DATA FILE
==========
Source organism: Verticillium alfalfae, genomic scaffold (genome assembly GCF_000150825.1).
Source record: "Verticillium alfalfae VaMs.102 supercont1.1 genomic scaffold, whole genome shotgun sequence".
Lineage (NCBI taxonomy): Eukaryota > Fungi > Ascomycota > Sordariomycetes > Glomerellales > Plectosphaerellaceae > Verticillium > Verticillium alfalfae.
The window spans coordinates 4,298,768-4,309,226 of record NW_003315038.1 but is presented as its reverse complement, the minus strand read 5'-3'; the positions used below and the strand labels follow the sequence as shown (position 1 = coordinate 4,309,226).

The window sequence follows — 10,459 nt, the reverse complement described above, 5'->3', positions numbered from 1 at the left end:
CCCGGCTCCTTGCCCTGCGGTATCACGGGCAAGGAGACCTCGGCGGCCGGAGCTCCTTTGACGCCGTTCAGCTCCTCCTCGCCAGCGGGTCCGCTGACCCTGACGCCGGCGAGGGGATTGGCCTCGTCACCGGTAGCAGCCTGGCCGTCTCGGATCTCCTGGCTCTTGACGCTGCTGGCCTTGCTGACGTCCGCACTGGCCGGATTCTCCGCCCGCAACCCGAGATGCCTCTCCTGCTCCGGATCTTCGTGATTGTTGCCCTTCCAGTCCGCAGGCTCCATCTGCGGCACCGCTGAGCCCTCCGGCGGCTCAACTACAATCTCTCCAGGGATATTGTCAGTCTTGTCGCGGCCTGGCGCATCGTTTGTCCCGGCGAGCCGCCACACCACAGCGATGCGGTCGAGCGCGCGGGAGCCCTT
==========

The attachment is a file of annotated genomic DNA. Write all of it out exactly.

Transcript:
Source organism: Verticillium alfalfae, genomic scaffold (genome assembly GCF_000150825.1).
Source record: "Verticillium alfalfae VaMs.102 supercont1.1 genomic scaffold, whole genome shotgun sequence".
Lineage (NCBI taxonomy): Eukaryota > Fungi > Ascomycota > Sordariomycetes > Glomerellales > Plectosphaerellaceae > Verticillium > Verticillium alfalfae.
The window spans coordinates 4,298,768-4,309,226 of record NW_003315038.1 but is presented as its reverse complement, the minus strand read 5'-3'; the positions used below and the strand labels follow the sequence as shown (position 1 = coordinate 4,309,226).

The window sequence follows — 10,459 nt, the reverse complement described above, 5'->3', positions numbered from 1 at the left end:
CCCGGCTCCTTGCCCTGCGGTATCACGGGCAAGGAGACCTCGGCGGCCGGAGCTCCTTTGACGCCGTTCAGCTCCTCCTCGCCAGCGGGTCCGCTGACCCTGACGCCGGCGAGGGGATTGGCCTCGTCACCGGTAGCAGCCTGGCCGTCTCGGATCTCCTGGCTCTTGACGCTGCTGGCCTTGCTGACGTCCGCACTGGCCGGATTCTCCGCCCGCAACCCGAGATGCCTCTCCTGCTCCGGATCTTCGTGATTGTTGCCCTTCCAGTCCGCAGGCTCCATCTGCGGCACCGCTGAGCCCTCCGGCGGCTCAACTACAATCTCTCCAGGGATATTGTCAGTCTTGTCGCGGCCTGGCGCATCGTTTGTCCCGGCGAGCCGCCACACCACAGCGATGCGGTCGAGCGCGCGGGAGCCCTT